Deryk Engelland is one of the Penguins’ toughest and hardest-hitting players. He admitted, though, that after serving a five-game suspension last month for a hit that leveled Detroit’s Justin Abdelkader, the way a thundering check might be perceived by the NHL’s disciplinarians “is still in your head for a couple of games.”
Engelland doesn’t want to alter his physical style; he just wants to make sure he’s dishing out clean hits.
You can’t get much more physical or much cleaner than this:
In the third period Friday against the New York Rangers, Engelland delivered an explosive check that sent John Moore sprawling as Moore attempted to throw a hit near the boards in the neutral zone. In the NHL’s official play-by-play, it was Moore, not Engelland, who was credited with a hit.
Engelland, 31, ranks second among the team’s defensemen with 65 hits in 32 games going into the matchup tonight at Vancouver.
Actually, that’s not entirely true, because Engelland has not been a defenseman at all times this season. Playing different positions, filling new roles and adjusting to new combinations of players have been commonplace tasks this season for the injury-infested Penguins.
Perhaps, no player has been affected more drastically than Engelland. Against the Rangers, and for a short stretch of games earlier this season, he played right wing on the fourth forward line.
“It’s more an adventure,” he said of playing on the wing. “It’s different than playing [defense]. It’s harder because you’re skating a lot more, but it’s different because you don’t have to quite think as much — especially for the role I’m playing up there. You chip pucks in, chip pucks out and get in on the forecheck. It was a lot easier mentally, but a lot more skating.”
With Kris Letang back from injury Sunday for the 6-5 win Sunday against Winnipeg, Engelland was back on defense, paired with Brooks Orpik.
This is Engelland’s fourth full season in the NHL, and it has been marked by growth.
He still hasn’t dressed for every game — in addition to the suspension, he has been scratched from the lineup six times, including the first four games — but there are signs that the coaching staff has gained trust in him.
Friday, he toggled between playing a forward spot at even strength play and pairing with Orpik defensively when the Penguins were short-handed.
Coach Dan Bylsma said he wanted to carry over the strong penalty-killing by Engelland and Orpik from the team’s previous game.
“They did a good job, played strong, got the [puck cleared],” Bylsma said.
Sunday, Engelland was back at his natural position and in the lineup ahead of defensemen Robert Bortuzzo and Simon Despres. Twice last week, Engelland led the Penguins in ice time with more than 21 minutes.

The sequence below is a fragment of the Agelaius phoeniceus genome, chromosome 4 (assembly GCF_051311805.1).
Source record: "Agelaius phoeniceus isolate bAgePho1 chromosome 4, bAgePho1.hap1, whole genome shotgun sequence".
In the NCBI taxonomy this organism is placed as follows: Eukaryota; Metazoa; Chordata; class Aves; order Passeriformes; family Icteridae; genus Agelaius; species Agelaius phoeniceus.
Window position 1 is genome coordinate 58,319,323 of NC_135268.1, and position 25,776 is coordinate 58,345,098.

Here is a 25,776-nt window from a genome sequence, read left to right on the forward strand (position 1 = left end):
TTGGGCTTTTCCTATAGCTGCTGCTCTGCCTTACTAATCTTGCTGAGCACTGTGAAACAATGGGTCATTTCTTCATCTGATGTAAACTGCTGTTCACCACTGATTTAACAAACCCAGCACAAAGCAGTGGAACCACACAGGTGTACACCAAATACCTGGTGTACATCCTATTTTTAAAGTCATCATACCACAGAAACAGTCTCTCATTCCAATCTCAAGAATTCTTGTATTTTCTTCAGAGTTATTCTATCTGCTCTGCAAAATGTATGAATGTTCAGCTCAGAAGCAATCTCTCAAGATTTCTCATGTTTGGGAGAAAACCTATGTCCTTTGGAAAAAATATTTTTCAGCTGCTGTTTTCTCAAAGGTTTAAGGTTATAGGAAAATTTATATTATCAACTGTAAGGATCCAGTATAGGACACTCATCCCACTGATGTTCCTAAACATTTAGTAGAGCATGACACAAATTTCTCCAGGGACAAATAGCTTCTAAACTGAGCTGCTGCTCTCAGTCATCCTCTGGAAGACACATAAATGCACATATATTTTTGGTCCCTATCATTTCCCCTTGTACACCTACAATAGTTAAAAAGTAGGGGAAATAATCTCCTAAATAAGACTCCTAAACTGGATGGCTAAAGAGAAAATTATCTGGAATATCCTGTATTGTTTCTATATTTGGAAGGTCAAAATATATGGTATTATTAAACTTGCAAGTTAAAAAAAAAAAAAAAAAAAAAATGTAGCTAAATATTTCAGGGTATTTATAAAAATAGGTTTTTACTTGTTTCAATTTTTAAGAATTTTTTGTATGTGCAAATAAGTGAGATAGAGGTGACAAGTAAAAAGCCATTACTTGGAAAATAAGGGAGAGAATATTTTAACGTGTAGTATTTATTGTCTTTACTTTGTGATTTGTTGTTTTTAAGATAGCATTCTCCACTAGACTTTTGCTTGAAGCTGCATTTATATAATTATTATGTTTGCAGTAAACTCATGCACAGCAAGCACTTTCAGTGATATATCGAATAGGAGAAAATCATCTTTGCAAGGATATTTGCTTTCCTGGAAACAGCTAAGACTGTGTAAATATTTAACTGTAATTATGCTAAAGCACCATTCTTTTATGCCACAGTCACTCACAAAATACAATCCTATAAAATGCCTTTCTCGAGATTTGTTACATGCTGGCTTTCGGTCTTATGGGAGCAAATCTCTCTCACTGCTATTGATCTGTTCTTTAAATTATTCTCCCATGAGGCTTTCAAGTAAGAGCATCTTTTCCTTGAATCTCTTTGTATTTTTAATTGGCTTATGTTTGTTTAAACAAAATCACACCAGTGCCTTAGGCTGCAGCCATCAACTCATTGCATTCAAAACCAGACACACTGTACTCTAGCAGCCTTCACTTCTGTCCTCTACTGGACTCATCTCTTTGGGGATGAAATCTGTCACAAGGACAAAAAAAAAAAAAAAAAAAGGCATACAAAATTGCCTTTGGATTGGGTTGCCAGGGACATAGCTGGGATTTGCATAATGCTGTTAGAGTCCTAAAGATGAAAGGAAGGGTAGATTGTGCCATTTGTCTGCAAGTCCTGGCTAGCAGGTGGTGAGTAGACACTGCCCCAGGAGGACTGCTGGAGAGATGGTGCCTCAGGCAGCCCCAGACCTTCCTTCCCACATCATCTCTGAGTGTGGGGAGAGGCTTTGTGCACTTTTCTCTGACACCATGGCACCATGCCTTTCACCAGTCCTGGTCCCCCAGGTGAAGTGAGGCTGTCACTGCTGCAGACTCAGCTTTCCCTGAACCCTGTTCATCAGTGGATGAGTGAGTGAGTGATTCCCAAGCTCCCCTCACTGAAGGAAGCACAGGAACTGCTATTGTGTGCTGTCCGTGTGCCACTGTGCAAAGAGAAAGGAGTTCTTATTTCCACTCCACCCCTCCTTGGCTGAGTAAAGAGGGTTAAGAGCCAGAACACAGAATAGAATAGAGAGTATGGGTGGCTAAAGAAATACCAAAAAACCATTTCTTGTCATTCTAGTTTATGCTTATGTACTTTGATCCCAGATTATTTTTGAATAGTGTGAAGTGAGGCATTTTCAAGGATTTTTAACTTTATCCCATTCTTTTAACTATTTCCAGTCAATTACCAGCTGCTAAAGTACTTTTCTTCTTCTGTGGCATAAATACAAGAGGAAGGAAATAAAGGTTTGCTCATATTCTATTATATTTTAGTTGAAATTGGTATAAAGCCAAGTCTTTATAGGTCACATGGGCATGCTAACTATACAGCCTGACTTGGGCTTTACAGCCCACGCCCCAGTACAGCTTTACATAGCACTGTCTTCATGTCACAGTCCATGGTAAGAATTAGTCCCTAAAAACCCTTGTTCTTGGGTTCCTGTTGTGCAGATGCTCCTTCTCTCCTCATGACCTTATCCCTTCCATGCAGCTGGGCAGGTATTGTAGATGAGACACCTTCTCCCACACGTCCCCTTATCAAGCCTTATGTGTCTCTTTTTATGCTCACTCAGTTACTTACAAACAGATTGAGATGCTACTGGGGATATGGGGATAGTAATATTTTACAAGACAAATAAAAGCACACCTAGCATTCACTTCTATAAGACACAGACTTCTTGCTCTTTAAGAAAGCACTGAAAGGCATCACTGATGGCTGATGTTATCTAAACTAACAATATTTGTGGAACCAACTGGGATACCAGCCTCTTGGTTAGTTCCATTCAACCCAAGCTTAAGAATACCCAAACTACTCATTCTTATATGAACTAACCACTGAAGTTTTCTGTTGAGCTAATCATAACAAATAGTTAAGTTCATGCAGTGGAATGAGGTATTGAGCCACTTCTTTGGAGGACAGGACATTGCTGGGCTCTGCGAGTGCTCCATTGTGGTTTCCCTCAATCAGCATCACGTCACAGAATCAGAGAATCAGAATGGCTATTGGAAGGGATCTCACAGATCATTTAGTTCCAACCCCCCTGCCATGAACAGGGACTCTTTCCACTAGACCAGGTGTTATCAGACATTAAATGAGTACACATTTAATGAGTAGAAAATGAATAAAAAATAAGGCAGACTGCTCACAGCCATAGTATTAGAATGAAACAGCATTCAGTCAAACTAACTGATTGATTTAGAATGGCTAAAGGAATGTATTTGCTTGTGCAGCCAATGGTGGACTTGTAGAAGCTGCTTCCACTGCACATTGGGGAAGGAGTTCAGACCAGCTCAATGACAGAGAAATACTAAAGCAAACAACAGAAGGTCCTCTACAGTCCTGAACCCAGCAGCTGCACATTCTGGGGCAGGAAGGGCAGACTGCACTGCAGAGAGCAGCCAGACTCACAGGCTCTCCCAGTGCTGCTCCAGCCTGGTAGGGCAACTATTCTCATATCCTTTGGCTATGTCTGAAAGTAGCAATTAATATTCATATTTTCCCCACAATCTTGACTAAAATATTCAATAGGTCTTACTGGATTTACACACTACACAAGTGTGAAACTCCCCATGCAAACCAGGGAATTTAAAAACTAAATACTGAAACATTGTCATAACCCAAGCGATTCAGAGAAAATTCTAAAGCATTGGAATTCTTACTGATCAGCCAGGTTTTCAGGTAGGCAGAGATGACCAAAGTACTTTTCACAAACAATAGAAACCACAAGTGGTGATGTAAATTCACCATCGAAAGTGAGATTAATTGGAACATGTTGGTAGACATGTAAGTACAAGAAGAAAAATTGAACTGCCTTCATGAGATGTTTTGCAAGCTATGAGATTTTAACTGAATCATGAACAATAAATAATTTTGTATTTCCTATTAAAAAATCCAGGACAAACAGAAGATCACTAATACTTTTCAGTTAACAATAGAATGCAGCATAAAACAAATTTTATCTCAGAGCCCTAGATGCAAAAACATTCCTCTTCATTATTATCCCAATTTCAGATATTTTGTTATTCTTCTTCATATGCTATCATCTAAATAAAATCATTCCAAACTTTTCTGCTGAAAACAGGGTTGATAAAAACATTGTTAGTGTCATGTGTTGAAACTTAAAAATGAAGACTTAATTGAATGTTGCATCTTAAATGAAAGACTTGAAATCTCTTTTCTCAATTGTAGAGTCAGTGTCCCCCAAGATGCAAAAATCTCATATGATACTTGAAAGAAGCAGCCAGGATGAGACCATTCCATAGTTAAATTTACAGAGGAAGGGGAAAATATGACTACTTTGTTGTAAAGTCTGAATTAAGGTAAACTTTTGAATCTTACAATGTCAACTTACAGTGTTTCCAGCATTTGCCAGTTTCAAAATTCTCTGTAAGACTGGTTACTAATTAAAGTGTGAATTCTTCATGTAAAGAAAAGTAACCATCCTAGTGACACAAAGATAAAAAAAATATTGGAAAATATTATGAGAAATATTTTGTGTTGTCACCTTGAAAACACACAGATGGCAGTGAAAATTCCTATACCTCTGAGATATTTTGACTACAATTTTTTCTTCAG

“It was a weird start” to the season, Engelland said. “I didn’t play the first [four] games. I got a couple in on [defense] and played some forward.
“Unfortunately, we had injuries, but, for me personally, it’s made me play a bigger role and show I can play 18, 20 minutes a night and play against top guys. I think it’s helped me grow as a player and show I can do those things.”
So, is he showing himself or his coaches?
“Both,” Engelland said. “So they have trust in me.”
He is straightforward about some of his motivation for improving and making himself more valuable to the Penguins — he is eligible to become an unrestricted free agent in July.
“I’m trying to get another contract,” Engelland said. “It is a big year for me. It’s been going well lately, and, hopefully, I keep it going.”
Engelland is the closest the Penguins have to a heavyweight NHL fighter, but he has fought just four times this season. That’s strictly circumstantial.
“My fights are down a little bit, but you’re trying to pick your spots,” he said. “We’ve been fortunate to be winning. You don’t want to fight with the lead and give [an opponent] any momentum. It’s a game-by-game thing.”
He has three goals, eight assists. Two of his goals came while he was playing on the wing, and he is one shy of his career high.
Engelland doesn’t want to stunt his season of growth with another suspension. The one last month was the second of his career. He sat out three games in 2011-12 for a hit on Chicago’s Marcus Kruger.
He has a theory.
“I guess I need to watch the open-ice hits,” he said. “Those are the ones that seem to be getting guys in the head when they see it coming and try to get out of the way. There’s a fine line there.
“That’s where both of my suspensions have been. That’s probably where I have to let off a little bit.”
Shelly Anderson: firstname.lastname@example.org, 412-263-1721 and Twitter @pgshelly.